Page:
wow! that is amazing he still naps and goes to bed at 8pm. Good for you! I say sleep should take a priority over everything! I agree kids will learn when they are ready to learn it.

    • Heather Shumaker says:

      Yes – it is pretty amazing. He loves his sleep. Sleep does get short shrift these days.

  2. Kate says:

    The thought of all day kindergarten makes me very sad, I can imagine such a long day for my child at the tender age of five.

    I think this is a main driving force behind my research into the option of homeschooling. I am still on the fence about the idea but I am seriously leaning toward the HS side.

    Sleep ranks at the top of my list right now, I can count on one hand the number of times my two year old has slept through the night so far !!!

    • Heather Shumaker says:

      I’m sure you’re not alone about your reasons for looking into homeschooling, especially for the younger years. As for all-day kindergarten, all-day preschool is getting to be the norm. Thanks for sharing your comments!

  3. As a Holistic Health Practitioner I can tell you with certainty that our body repairs itself during sleep — body, mind, and spirit.

  4. Carmelite says:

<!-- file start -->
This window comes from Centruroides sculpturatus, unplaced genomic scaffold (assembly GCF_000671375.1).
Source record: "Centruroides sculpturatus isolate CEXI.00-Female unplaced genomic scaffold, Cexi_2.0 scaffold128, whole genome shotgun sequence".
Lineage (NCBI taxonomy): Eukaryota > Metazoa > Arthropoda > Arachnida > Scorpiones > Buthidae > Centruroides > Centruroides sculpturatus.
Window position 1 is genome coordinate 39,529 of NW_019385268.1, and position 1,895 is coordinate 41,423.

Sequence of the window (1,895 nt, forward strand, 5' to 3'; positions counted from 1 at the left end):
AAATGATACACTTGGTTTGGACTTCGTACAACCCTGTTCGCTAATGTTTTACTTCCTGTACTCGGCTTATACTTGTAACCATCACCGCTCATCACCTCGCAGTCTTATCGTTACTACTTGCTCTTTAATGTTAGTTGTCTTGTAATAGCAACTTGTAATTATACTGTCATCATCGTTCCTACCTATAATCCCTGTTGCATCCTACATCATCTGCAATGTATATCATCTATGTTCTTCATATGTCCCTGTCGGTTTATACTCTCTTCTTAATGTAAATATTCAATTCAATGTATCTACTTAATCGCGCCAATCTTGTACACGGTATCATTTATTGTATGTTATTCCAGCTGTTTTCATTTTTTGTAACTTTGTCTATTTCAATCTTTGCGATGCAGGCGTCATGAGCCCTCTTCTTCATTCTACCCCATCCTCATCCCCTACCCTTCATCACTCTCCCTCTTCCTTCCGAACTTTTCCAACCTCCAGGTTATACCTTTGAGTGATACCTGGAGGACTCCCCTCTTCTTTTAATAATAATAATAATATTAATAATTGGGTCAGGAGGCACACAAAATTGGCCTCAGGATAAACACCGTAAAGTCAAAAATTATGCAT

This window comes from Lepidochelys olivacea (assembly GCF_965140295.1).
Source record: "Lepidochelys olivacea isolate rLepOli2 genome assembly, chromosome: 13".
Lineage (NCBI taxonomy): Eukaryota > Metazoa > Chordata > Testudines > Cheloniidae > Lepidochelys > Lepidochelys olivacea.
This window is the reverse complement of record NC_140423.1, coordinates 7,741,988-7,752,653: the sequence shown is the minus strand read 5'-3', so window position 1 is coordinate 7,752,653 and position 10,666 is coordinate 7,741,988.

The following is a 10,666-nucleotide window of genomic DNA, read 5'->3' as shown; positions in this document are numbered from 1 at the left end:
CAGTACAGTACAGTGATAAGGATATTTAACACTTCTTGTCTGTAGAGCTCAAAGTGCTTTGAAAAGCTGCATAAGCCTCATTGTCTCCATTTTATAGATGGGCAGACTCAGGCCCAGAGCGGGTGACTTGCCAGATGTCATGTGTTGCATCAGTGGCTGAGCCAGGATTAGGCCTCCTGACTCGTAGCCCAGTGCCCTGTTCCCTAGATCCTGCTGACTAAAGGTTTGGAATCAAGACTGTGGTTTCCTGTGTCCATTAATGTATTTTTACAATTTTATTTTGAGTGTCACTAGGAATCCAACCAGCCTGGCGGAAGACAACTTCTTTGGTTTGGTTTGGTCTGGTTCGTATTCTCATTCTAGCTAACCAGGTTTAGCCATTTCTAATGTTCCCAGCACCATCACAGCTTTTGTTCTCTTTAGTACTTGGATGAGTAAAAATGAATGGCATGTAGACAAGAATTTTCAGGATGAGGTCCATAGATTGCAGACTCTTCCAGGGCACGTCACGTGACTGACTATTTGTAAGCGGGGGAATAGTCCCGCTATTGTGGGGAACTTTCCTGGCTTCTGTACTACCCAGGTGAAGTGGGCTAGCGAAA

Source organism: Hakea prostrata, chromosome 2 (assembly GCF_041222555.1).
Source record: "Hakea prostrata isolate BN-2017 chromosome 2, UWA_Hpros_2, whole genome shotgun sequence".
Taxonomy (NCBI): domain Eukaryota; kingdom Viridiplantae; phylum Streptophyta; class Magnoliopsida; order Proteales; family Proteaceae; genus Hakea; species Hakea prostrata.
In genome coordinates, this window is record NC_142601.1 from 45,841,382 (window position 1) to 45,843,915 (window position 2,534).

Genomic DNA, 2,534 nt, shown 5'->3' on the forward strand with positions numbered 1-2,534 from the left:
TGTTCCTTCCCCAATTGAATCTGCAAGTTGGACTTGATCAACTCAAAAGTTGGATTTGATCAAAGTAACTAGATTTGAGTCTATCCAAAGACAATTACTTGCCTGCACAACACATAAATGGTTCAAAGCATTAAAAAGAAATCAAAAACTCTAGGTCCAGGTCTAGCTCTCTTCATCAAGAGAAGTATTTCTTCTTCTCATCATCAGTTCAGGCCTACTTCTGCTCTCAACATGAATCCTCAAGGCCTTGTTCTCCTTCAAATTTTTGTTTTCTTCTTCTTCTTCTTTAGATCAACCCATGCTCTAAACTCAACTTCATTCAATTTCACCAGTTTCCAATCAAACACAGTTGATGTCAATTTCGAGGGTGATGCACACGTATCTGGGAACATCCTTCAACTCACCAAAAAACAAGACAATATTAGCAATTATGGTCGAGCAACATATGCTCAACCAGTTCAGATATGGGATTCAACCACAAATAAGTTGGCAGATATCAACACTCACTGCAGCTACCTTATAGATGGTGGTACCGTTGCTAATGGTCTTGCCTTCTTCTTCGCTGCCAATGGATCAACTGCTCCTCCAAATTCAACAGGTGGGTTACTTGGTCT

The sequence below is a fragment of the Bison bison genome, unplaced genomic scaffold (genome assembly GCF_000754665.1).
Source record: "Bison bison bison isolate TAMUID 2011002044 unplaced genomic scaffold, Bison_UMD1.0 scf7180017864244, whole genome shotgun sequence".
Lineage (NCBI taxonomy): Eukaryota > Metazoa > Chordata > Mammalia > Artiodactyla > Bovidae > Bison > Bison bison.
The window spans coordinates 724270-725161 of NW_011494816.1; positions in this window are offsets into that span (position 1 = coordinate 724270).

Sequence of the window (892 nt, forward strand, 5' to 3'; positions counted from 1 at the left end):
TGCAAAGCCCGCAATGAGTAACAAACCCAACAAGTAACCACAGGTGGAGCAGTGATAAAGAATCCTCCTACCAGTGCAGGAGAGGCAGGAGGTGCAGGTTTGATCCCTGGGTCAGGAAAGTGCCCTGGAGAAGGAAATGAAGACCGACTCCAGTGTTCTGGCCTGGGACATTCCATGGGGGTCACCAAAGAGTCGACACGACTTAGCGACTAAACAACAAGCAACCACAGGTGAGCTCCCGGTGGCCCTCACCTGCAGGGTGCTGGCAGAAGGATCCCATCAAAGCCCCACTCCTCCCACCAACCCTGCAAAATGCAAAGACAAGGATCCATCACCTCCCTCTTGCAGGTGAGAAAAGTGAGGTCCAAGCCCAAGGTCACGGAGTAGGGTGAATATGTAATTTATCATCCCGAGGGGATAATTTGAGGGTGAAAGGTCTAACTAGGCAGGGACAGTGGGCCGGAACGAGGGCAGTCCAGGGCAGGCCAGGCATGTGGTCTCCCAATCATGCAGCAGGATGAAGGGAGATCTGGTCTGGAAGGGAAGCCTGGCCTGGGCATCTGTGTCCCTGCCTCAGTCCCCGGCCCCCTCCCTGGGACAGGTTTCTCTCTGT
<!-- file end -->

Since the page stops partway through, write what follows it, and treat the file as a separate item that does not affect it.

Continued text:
I am a single mother who works and goes to school, and so my 3 year old son is in an all-day preschool program 8 hours/day, 5 days/week. It’s hard to be away from him so much, but I am soooo lucky to have found the amazing school he goes to. The kids have outdoor free-play all morning, then lunch, story time, nap time, and snack time, and then more outdoor free-play in the afternoon. There is no math time. His teachers insist that, at this age, the most important things he learns he learns through free-play, and the only really structured, important activities they do during the day involve healthy eating and sleeping rhythms. They do occasionally sing the alphabet, though:) His school goes up to age 5, and I don’t plan on taking him out of it until I have to, even though I have to pay for it and I could get him into public Pre-K programs when he is 4.

    • Heather Shumaker says:

      You are a wise and wonderful mother. Love the sound of your son’s preschool program! Free play mixed with the rhythm of food and sleep is exactly what young kids need. Good for you in keeping him in this safe haven for as long as you can. I know the temptation of free programs is strong, but there is a cost to it. Thanks so much for sharing your story!